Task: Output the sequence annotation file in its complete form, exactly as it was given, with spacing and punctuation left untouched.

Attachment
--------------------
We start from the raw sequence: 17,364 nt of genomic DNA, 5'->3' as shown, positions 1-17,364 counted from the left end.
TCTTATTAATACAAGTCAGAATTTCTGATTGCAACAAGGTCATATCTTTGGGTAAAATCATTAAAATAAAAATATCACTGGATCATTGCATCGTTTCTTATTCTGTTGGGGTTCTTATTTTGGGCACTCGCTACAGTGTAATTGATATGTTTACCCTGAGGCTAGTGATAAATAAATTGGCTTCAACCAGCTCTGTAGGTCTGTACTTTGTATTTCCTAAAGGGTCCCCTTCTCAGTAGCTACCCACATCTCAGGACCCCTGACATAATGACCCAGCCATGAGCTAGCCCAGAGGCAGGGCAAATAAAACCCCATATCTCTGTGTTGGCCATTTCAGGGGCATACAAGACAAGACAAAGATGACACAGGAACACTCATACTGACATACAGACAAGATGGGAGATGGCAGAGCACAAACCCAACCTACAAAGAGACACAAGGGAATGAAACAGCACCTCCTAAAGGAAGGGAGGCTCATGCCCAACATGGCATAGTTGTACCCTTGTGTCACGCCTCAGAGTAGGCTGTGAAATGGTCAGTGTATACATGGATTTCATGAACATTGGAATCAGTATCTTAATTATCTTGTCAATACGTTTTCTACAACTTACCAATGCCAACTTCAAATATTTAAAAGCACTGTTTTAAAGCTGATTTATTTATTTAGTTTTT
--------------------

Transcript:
We start from the raw sequence: 17,364 nt of genomic DNA, 5'->3' as shown, positions 1-17,364 counted from the left end.
TCTTATTAATACAAGTCAGAATTTCTGATTGCAACAAGGTCATATCTTTGGGTAAAATCATTAAAATAAAAATATCACTGGATCATTGCATCGTTTCTTATTCTGTTGGGGTTCTTATTTTGGGCACTCGCTACAGTGTAATTGATATGTTTACCCTGAGGCTAGTGATAAATAAATTGGCTTCAACCAGCTCTGTAGGTCTGTACTTTGTATTTCCTAAAGGGTCCCCTTCTCAGTAGCTACCCACATCTCAGGACCCCTGACATAATGACCCAGCCATGAGCTAGCCCAGAGGCAGGGCAAATAAAACCCCATATCTCTGTGTTGGCCATTTCAGGGGCATACAAGACAAGACAAAGATGACACAGGAACACTCATACTGACATACAGACAAGATGGGAGATGGCAGAGCACAAACCCAACCTACAAAGAGACACAAGGGAATGAAACAGCACCTCCTAAAGGAAGGGAGGCTCATGCCCAACATGGCATAGTTGTACCCTTGTGTCACGCCTCAGAGTAGGCTGTGAAATGGTCAGTGTATACATGGATTTCATGAACATTGGAATCAGTATCTTAATTATCTTGTCAATACGTTTTCTACAACTTACCAATGCCAACTTCAAATATTTAAAAGCACTGTTTTAAAGCTGATTTATTTATTTAGTTTTT